Founded in 1883-84, the Chilocco Indian Agricultural School was one of the first, large off-reservation boarding schools established by the Federal government for the education of American Indian students. It offered academic and vocational training to children of tribes across the United States. This dataset comprises an historical collection of manuscripts and records pertaining to the school and its pupils.
Topic: Indian Schools
Agencies and Schools listed below are what were listed for the state. Slight indent after an Agency list all schools in that jurisdiction. Colville Agency and School, Washington Post-office: Miles, Washington Telegraph address: Davenport, Washington; Western Union, 28 miles from school; thence telephone. Railroad station: Davenport, Washington, on Washington Central branch of Northern Pacific Rwy. via Spokane; thence stage daily, except Sunday, to Miles, 28 miles. Or Creston, on same railroad: thence hired team, 20 miles. Colville mission school. Post-office: Ward, Washington Telegraph address: Ward, Washington, via Meyers Falls, Washington. Railroad station: Ward, Washington, on Spokane Falls and Northern Rwy.;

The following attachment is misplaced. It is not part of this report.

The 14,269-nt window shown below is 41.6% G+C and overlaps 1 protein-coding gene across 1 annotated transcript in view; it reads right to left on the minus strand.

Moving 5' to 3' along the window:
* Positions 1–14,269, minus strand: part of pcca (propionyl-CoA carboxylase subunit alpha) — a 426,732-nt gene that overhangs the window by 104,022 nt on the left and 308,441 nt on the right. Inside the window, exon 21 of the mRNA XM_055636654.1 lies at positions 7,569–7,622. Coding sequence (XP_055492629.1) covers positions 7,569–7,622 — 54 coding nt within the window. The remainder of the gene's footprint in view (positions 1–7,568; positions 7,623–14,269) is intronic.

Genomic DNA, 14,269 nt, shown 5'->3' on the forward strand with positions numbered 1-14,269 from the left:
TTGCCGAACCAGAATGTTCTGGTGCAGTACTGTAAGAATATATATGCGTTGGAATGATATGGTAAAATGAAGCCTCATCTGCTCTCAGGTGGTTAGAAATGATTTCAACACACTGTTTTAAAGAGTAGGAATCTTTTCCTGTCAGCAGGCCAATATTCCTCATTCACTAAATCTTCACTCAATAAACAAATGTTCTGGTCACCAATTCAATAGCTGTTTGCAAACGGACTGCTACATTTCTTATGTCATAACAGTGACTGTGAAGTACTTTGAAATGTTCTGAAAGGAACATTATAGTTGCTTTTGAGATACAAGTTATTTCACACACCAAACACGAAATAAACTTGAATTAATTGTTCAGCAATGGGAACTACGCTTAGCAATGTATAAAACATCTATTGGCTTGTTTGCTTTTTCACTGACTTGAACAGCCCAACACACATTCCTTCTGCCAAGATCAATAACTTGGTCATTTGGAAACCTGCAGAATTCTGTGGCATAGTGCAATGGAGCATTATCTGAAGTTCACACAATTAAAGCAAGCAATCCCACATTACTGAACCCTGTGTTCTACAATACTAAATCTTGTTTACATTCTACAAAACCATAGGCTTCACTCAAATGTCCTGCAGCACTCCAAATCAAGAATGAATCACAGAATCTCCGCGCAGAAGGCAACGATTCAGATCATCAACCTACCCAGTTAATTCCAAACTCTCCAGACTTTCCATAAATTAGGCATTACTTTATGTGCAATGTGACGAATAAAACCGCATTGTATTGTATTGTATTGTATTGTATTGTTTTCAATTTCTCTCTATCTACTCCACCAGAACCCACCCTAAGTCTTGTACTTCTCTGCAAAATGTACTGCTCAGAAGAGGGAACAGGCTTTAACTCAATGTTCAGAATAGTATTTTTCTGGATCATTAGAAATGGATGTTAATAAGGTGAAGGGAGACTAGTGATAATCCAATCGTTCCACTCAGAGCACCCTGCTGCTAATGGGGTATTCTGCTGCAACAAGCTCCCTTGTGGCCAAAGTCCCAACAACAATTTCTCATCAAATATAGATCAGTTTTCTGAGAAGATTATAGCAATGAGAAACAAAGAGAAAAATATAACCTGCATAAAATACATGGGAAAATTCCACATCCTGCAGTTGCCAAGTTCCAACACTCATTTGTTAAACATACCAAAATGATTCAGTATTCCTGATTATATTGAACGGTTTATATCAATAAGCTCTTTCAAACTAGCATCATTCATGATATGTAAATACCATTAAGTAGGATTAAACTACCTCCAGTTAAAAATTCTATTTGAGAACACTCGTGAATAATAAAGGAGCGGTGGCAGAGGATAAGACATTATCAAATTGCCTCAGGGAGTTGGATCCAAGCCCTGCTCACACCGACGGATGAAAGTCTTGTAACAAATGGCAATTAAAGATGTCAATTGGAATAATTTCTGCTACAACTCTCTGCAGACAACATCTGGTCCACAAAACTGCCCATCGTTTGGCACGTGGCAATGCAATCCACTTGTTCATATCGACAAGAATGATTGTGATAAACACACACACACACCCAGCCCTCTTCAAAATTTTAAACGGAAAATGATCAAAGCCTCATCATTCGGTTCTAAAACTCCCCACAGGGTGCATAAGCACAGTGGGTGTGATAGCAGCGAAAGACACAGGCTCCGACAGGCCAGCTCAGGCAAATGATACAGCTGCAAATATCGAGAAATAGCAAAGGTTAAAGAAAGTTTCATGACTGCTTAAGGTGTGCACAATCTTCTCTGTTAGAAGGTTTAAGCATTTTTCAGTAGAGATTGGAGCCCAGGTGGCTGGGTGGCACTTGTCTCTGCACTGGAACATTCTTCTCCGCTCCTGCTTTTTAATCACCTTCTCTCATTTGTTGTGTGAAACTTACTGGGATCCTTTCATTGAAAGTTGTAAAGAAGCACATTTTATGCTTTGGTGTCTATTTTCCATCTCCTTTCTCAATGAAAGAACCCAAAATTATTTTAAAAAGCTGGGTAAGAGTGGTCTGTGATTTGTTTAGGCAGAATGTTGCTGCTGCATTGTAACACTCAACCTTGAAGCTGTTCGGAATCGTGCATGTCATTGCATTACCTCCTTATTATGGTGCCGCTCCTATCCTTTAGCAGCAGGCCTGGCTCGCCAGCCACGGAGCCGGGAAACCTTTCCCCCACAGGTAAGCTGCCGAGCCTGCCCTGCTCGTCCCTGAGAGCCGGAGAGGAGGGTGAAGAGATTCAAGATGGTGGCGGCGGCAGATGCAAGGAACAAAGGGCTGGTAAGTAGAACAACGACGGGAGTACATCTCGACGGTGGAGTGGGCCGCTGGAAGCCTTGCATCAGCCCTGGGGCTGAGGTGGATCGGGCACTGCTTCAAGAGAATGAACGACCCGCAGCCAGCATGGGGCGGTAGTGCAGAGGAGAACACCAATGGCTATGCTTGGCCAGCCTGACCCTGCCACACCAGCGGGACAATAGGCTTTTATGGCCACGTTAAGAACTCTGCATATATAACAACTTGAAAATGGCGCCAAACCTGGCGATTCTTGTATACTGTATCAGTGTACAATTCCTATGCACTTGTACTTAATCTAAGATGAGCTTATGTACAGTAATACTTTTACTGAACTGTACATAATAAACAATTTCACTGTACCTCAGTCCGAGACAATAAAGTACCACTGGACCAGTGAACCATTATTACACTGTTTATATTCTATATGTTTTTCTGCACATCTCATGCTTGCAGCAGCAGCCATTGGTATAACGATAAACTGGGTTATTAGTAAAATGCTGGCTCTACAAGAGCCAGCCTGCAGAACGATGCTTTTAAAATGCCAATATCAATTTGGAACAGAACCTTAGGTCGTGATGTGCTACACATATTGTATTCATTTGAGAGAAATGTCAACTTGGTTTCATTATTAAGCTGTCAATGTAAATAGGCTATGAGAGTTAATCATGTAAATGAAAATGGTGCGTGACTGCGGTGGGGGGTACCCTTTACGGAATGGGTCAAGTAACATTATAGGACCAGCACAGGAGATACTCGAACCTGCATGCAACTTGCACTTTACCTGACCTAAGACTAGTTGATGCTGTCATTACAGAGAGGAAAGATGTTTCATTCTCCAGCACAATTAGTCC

Fort Shaw Industrial Indian Boarding School opened in 1891 in Montana. It was discontinued 30 June 1910, due to declining enrollment. In 1904, it had a famous girls’ basketball team that barnstormed its way to St. Louis playing basketball and performing, and won the “World Championship” at the 1904 St. Louis World’s Fair. This census was requested by the Department of the Interior for a listing of all the Indians enrolled at Fort Shaw Indian School for June 1910 in answer to Circular #448. Key to Relation Father – F Mother – M Sister – S Brother – B Aunt
Beginning in 1878 the goal was to assimilate Indian people into the general population of the United States. By placing the Indian children in first day schools and boarding schools it was thought this would be accomplished. Federal policy sanctioned the removal of children from their families and placed in government run boarding schools. It was thought they would become Americanized while being kept away from their traditional families. This collection of data focuses on providing the details – names, tribal affiliation, ages, and other data to specifically identify the Native children who boarded, institutionalized, and sometimes died in these “schools.”